“It’s very disappointing even though I understand they are free to adjust the prices. But I was not expecting to suffer a HK$1,000 loss [for my] one-way ticket in only one day,” she said.

A spokeswoman from HK Express said the airline “continues to review the pricing of its flights based on the latest market conditions and seat availability”.

“As a low-cost carrier, all HK Express flights are non-refundable,” the representative added.

A spokeswoman from HK Express has said the airline “continues to review the pricing of its flights based on the latest market conditions and seat availability”. Photo: Sam Tsang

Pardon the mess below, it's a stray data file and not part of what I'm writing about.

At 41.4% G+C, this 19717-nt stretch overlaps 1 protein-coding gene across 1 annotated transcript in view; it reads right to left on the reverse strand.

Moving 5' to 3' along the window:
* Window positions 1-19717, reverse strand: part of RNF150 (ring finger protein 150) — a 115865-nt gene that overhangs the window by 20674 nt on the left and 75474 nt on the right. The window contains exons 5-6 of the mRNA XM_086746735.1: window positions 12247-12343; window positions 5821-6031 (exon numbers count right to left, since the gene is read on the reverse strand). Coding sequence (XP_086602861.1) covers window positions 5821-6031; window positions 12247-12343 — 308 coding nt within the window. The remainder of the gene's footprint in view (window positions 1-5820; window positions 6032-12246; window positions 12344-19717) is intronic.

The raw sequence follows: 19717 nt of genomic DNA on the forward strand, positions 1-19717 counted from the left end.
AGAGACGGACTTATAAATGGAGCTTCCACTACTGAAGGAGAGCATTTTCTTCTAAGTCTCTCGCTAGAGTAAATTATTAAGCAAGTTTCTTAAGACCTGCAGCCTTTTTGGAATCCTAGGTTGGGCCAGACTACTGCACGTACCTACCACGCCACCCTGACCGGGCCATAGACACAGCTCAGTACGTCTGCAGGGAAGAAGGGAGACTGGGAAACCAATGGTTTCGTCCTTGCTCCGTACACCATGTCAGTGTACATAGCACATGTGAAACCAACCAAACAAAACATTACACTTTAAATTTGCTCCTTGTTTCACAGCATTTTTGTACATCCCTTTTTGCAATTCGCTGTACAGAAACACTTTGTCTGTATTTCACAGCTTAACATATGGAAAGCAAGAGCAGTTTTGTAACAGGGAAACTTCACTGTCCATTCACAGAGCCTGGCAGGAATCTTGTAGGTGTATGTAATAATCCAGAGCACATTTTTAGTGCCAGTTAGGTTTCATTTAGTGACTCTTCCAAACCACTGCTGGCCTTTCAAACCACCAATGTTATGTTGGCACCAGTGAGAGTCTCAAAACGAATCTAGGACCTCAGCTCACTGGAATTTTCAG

Last week, the carrier pledged to add more than 400 flights to destinations popular among Hongkongers in the coming three months.

This would lead to more than 80,000 additional seats up for grabs for those planning to fly to Tokyo, Osaka, Fukuoka, Bangkok and Singapore.

Since the “0+3” model was introduced, the Consumer Council had received two complaints relating to airfare cuts, a spokeswoman said.

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“While the Consumer Council is not in a position to provide specific legal comments on specific cases, generally speaking, once both parties have entered into a contract, it should be regarded as effective and legally binding on them,” she said.

The representative added that Hong Kong is a free economy where traders can set and adjust their pricing according to the prevailing market situation.

When it comes to more volatile situations, the council advised consumers to compare prices closely and to review the terms and conditions carefully before entering into a contract, as “general situations might not be applicable”.